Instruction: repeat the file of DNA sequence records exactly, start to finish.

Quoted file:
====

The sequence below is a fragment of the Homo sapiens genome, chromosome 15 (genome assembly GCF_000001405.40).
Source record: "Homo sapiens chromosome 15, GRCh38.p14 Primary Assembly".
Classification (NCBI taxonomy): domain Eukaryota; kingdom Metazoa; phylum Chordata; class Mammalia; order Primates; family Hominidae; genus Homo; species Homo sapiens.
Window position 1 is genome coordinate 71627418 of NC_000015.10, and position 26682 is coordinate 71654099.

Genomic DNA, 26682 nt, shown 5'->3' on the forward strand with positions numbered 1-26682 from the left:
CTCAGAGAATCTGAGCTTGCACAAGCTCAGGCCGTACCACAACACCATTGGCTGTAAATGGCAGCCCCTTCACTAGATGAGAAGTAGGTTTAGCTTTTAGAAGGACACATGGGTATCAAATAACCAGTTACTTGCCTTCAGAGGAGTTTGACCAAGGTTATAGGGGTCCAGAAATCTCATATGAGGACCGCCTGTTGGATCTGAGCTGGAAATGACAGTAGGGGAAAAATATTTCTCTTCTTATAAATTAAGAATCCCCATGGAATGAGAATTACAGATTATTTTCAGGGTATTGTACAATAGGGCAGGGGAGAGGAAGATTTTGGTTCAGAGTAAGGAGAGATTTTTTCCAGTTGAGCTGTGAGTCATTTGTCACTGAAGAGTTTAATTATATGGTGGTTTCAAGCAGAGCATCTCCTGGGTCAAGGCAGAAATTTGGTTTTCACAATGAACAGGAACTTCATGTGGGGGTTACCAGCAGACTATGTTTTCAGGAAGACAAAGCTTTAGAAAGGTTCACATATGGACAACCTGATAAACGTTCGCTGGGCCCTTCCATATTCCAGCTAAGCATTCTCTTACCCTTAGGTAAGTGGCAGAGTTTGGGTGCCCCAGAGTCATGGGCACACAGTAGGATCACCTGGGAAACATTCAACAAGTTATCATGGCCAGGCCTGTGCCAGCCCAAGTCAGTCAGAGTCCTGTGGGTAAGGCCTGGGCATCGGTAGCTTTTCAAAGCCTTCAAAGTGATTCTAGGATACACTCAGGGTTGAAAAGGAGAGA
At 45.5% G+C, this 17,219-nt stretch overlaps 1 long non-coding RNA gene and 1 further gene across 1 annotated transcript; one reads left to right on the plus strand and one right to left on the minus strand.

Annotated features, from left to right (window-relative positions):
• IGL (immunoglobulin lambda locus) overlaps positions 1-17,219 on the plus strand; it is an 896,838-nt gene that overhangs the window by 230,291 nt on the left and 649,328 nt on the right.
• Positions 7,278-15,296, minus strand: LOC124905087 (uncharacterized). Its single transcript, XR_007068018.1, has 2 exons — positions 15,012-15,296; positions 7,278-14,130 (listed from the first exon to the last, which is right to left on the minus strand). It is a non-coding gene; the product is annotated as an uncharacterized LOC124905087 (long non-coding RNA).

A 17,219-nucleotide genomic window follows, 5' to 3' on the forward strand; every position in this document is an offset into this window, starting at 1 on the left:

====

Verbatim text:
The sequence below is a fragment of the Homo sapiens genome, chromosome 15 (genome assembly GCF_000001405.40).
Source record: "Homo sapiens chromosome 15, GRCh38.p14 Primary Assembly".
Classification (NCBI taxonomy): domain Eukaryota; kingdom Metazoa; phylum Chordata; class Mammalia; order Primates; family Hominidae; genus Homo; species Homo sapiens.
Window position 1 is genome coordinate 71627418 of NC_000015.10, and position 26682 is coordinate 71654099.

Genomic DNA, 26682 nt, shown 5'->3' on the forward strand with positions numbered 1-26682 from the left:
CTCAGAGAATCTGAGCTTGCACAAGCTCAGGCCGTACCACAACACCATTGGCTGTAAATGGCAGCCCCTTCACTAGATGAGAAGTAGGTTTAGCTTTTAGAAGGACACATGGGTATCAAATAACCAGTTACTTGCCTTCAGAGGAGTTTGACCAAGGTTATAGGGGTCCAGAAATCTCATATGAGGACCGCCTGTTGGATCTGAGCTGGAAATGACAGTAGGGGAAAAATATTTCTCTTCTTATAAATTAAGAATCCCCATGGAATGAGAATTACAGATTATTTTCAGGGTATTGTACAATAGGGCAGGGGAGAGGAAGATTTTGGTTCAGAGTAAGGAGAGATTTTTTCCAGTTGAGCTGTGAGTCATTTGTCACTGAAGAGTTTAATTATATGGTGGTTTCAAGCAGAGCATCTCCTGGGTCAAGGCAGAAATTTGGTTTTCACAATGAACAGGAACTTCATGTGGGGGTTACCAGCAGACTATGTTTTCAGGAAGACAAAGCTTTAGAAAGGTTCACATATGGACAACCTGATAAACGTTCGCTGGGCCCTTCCATATTCCAGCTAAGCATTCTCTTACCCTTAGGTAAGTGGCAGAGTTTGGGTGCCCCAGAGTCATGGGCACACAGTAGGATCACCTGGGAAACATTCAACAAGTTATCATGGCCAGGCCTGTGCCAGCCCAAGTCAGTCAGAGTCCTGTGGGTAAGGCCTGGGCATCGGTAGCTTTTCAAAGCCTTCAAAGTGATTCTAGGATACACTCAGGGTTGAAAAGGAGAGA
At 45.5% G+C, this 17,219-nt stretch overlaps 1 long non-coding RNA gene and 1 further gene across 1 annotated transcript; one reads left to right on the plus strand and one right to left on the minus strand.

Annotated features, from left to right (window-relative positions):
• IGL (immunoglobulin lambda locus) overlaps positions 1-17,219 on the plus strand; it is an 896,838-nt gene that overhangs the window by 230,291 nt on the left and 649,328 nt on the right.
• Positions 7,278-15,296, minus strand: LOC124905087 (uncharacterized). Its single transcript, XR_007068018.1, has 2 exons — positions 15,012-15,296; positions 7,278-14,130 (listed from the first exon to the last, which is right to left on the minus strand). It is a non-coding gene; the product is annotated as an uncharacterized LOC124905087 (long non-coding RNA).

A 17,219-nucleotide genomic window follows, 5' to 3' on the forward strand; every position in this document is an offset into this window, starting at 1 on the left: